Numeracy group work:


Yesterday was about making links / recognising patterns to help you add with larger numbers.  Today, we are going to look at the same thing but with subtraction.

You can tell me that 5 – 2 = 3

We can use this same fact to help us subtract within different decades.

What patterns do you notice?  Think back to what you did yesterday when adding amounts.

5 – 2 = 3

25 – 2 = 23

35 – 2 = 33

45 – 2 = 43

55 – 2 = ?

65 – 2 = ?

Now complete these in your jotter.   Ask someone at home to check them over. 

  1. 6 – 3 =                                          2.  36 – 3 =

3. 7 – 5 =                                          4. 67 – 5 =

5. 9 – 2 =                                           6. 89 – 2 =

7. 8 – 7 =                                           8. 88 – 7 =

9. 9 – 5 =                                          10. 99 – 5 =

Once you have finished, if you have access to a device, follow the link to play ‘Subtraction Grids’ on Topmarks.  Choose ‘two numbers up to 10’ to help you become really familiar with the subtraction facts in that category.


If you don’t have access to a device, don’t worry.  Try solving a problem from Nrich maths (link given yesterday).

Human Beans

Today, you are going to work on your skills counting in tens.

Start off with a bit of revision:

With someone at home, practise counting forwards and backwards in 10s from different starting points.  Once you feel confident doing this, continue to the activity below:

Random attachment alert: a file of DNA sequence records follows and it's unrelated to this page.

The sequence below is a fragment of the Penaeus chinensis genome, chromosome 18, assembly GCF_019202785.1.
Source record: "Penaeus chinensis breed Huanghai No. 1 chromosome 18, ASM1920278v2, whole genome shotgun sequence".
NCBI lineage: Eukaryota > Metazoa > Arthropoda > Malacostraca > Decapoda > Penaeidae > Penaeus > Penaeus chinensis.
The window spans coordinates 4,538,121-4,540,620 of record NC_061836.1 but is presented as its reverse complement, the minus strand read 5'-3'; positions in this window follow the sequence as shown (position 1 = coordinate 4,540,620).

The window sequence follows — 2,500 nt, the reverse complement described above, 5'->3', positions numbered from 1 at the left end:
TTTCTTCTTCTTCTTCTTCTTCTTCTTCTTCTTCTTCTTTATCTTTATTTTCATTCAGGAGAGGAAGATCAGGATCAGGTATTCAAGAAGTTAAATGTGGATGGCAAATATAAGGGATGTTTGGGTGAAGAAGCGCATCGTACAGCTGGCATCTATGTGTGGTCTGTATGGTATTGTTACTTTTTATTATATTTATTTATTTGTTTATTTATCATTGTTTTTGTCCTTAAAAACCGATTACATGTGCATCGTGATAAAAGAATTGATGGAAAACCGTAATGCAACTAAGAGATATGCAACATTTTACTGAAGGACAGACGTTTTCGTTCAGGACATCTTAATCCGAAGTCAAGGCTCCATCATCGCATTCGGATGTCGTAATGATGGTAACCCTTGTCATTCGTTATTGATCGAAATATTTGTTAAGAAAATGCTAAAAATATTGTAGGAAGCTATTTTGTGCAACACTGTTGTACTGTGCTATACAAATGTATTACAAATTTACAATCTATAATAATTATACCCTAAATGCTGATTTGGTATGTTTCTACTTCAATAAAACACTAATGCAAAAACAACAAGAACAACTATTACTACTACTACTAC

Use your skills counting in 10s to complete the following in your jotter:

  • 20 + 10 =
  • 30 + 10 =
  • 40 + 10 =
  • 50 + 10 =

This time, count on more than one ten.  Use the same skills as before:

  • 30 + 20 =

(you know that 20 is the same as two tens, so count on in tens from 30 two times)

  • 40 + 30 =
  • 20 + 40 =
  • 40 + 50 =

What do you notice about all your answers?  Think about tens and units (or ones).

That’s right; the ones (or units) column stays the same and it’s only the tens column that changes.  Have a look at this pattern and make sure you understand it.

This time, you are going to subtract in 10s:

  • 80 – 10 =
  • 70 – 20 =
  • 90 – 40 =
  • 50 – 30 =
  • 60 – 50 =
  • 30 – 30 =

For extra practice and a bit of a challenge, follow the link and select ‘One number, Up to 100 (tens)’.  The calculations are slightly different but you have the skills to work out the answers. (Think about our mental maths from yesterday).